“As prosecutors, in addition to our duties in our counties, it forced us consider going to parole hearings in Lansing to keep these people in, like the Hilltop Laundry (in Union). I recall going with Rose King, whose niece witnessed multiple shootings. At a press conference on this issue (‘emptying’ the prisons), she said, ‘We wouldn’t be having these discussions if it was the governor’s family.’ We couldn’t even get notification of these hearings to fight them without signing up as victims ourselves. How does releasing more murderers, armed robbers and CSC (criminal sexual conduct) offenders make you safer?”

Then came an assault on truth in sentencing, which means a year imposed is a year served.

Legislation introduced by Bill Van Regenmorter in 1998 passed 132-1.

“It’s one of the greatest things that’s ever happened in the State of Michigan for the public and for victims,” he said. “Prior to the 1970s, ’80s and ’90s, There were all sorts of ways to get out of prison. I can recall someone sentenced to 40 to 70 years who was out in 16 years. Police, prosecutors went to seminars that tried to explain how they calculated these numbers. It gave great certainty to our system, and it still provided incentive for prisoners to behave because they got more time if they didn’t. There’s never been a study supporting that giving good time or credit improves prison behavior. Indiana has a 50-percent rule. If someone gets 10 years, they serve five.”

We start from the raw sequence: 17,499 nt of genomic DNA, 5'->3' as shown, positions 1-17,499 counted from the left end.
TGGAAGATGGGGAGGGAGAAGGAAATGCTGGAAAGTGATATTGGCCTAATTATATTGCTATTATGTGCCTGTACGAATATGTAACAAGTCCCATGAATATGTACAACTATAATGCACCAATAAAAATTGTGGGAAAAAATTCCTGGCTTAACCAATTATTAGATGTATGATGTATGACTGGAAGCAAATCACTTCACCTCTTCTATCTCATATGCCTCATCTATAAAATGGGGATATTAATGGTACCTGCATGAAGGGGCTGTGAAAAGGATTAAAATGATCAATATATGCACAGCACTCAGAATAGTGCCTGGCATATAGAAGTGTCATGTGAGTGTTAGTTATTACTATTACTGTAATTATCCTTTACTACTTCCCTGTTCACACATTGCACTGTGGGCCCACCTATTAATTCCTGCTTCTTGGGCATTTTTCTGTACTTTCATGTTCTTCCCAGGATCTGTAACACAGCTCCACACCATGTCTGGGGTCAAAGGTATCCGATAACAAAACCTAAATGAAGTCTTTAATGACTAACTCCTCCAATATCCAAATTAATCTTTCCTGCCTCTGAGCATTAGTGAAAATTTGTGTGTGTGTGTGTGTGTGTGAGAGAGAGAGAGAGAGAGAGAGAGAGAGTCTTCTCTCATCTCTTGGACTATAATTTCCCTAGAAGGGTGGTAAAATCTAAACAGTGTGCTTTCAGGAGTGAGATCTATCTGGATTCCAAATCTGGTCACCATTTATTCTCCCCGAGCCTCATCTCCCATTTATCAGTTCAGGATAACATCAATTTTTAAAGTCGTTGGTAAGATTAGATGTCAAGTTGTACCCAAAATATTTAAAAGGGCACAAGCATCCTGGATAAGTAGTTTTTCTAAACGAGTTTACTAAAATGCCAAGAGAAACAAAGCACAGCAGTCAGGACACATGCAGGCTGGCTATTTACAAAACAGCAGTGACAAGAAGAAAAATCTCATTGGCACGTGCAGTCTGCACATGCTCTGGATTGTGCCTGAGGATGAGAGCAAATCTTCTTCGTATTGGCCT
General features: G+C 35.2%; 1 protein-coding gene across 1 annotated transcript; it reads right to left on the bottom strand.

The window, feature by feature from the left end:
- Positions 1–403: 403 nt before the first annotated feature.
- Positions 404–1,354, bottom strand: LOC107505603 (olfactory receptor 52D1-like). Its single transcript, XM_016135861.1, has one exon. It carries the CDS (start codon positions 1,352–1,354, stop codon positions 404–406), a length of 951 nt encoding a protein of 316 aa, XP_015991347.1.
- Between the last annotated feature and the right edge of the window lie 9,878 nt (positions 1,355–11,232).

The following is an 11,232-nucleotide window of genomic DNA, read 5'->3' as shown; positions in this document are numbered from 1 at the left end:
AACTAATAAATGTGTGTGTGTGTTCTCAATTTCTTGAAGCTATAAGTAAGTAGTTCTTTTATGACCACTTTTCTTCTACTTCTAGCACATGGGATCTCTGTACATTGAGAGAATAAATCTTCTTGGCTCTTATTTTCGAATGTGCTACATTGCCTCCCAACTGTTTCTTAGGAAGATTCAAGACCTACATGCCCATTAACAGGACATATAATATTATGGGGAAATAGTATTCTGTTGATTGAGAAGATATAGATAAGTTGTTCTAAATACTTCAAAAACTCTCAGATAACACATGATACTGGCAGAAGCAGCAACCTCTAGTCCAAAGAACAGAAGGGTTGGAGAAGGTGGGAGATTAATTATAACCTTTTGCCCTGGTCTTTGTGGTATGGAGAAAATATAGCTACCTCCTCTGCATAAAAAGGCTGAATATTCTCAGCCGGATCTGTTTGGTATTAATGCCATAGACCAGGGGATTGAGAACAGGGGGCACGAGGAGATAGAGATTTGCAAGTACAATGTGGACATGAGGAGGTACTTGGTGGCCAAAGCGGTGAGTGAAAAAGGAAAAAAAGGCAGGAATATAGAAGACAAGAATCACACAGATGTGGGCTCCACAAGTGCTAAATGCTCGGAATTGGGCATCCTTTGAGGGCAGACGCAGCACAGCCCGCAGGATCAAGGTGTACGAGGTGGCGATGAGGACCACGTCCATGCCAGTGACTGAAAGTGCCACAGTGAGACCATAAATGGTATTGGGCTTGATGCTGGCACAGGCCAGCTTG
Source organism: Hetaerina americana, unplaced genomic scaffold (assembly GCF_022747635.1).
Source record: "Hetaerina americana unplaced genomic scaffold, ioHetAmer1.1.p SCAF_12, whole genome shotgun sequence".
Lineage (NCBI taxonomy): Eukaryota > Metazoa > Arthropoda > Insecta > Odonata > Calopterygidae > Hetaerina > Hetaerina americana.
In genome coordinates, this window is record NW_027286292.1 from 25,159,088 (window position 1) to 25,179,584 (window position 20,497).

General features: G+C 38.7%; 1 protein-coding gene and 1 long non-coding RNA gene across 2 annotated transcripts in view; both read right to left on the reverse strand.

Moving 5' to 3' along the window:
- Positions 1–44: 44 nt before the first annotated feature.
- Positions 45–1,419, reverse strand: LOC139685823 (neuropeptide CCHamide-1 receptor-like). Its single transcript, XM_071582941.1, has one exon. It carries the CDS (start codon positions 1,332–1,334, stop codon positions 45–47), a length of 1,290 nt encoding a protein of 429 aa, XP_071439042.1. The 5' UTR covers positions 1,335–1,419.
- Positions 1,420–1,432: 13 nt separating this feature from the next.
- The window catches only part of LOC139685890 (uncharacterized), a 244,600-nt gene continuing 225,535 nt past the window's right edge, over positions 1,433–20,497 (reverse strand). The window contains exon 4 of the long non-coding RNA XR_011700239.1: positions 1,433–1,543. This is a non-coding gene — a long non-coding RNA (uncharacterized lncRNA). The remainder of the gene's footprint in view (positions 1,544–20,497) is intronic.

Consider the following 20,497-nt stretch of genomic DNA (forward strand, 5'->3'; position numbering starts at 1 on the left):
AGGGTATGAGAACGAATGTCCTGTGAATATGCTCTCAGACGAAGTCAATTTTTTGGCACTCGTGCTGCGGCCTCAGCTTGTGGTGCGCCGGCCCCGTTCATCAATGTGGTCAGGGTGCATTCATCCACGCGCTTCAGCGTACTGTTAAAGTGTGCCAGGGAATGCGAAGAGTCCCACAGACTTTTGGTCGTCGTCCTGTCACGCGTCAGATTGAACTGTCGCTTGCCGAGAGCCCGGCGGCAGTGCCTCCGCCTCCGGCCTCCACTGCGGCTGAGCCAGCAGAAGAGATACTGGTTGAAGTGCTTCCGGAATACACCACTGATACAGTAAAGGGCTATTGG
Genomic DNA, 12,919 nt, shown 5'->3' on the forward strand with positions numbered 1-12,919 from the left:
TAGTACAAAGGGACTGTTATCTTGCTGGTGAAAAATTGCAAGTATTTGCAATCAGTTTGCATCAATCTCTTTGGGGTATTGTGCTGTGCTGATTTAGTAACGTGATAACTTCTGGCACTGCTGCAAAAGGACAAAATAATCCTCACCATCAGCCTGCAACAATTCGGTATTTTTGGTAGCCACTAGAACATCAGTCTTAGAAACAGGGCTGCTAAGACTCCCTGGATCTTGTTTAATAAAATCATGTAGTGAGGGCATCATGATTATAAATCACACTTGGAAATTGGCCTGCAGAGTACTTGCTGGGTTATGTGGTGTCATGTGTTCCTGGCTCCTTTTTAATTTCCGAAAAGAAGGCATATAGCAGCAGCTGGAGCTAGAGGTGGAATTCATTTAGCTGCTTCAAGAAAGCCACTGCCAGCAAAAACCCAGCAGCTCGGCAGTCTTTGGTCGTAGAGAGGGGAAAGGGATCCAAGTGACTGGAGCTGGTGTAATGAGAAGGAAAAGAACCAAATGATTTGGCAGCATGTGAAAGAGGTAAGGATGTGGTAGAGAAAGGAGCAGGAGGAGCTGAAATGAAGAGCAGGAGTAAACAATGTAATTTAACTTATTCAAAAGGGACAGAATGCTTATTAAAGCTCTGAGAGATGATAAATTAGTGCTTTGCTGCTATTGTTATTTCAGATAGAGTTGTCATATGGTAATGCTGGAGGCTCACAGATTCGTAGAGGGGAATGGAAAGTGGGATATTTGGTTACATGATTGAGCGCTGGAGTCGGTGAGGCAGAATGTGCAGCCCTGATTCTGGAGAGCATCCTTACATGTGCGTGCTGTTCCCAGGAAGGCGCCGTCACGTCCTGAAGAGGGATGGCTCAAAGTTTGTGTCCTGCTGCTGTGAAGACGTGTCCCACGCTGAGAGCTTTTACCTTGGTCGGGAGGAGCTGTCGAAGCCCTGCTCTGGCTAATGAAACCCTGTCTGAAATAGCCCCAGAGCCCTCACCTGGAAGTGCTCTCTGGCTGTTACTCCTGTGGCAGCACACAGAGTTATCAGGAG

Fitz said, “Prosecutors, law enforcement officials and victims will tell you there’s great comfort in knowing what that earliest out date is. We’d have people in prison, then all of a sudden the person they assaulted would see them walking down the street.”

“Our objective is, if the DOC (Department of Corrections) doesn’t agree with all of our numbers, let’s have an independent study. We’ve been asking them for three years to do that because even guys like Alan Cropsey will tell you they can’t get numbers out of the DOC. Hopefully, with a new administration (it will be better). Republican and Democratic prosecutors are unified around the state and supportive of these issues. It’s not a partisan issue.”

During the question-and-answer period, Fitz said of the prison re-entry system, “I’m not particularly happy with the way it’s working, but that’s not for lack of effort by those involved in trying to do it. I think it was a rush job trying to get more people out of prison, but I think they went too quickly. Five years down the line you’ll have a truer picture (of recidivism), but one of the problems with that is the DOC changed its definition of recidivism. It used to be if you had a probation violation from not reporting on time, you were a recidivist. Now it’s defined as going back to prison on another felony conviction. I think it’s close to 50 percent. Last year, we had 10,000 people go to prison and half of them were parole violators.”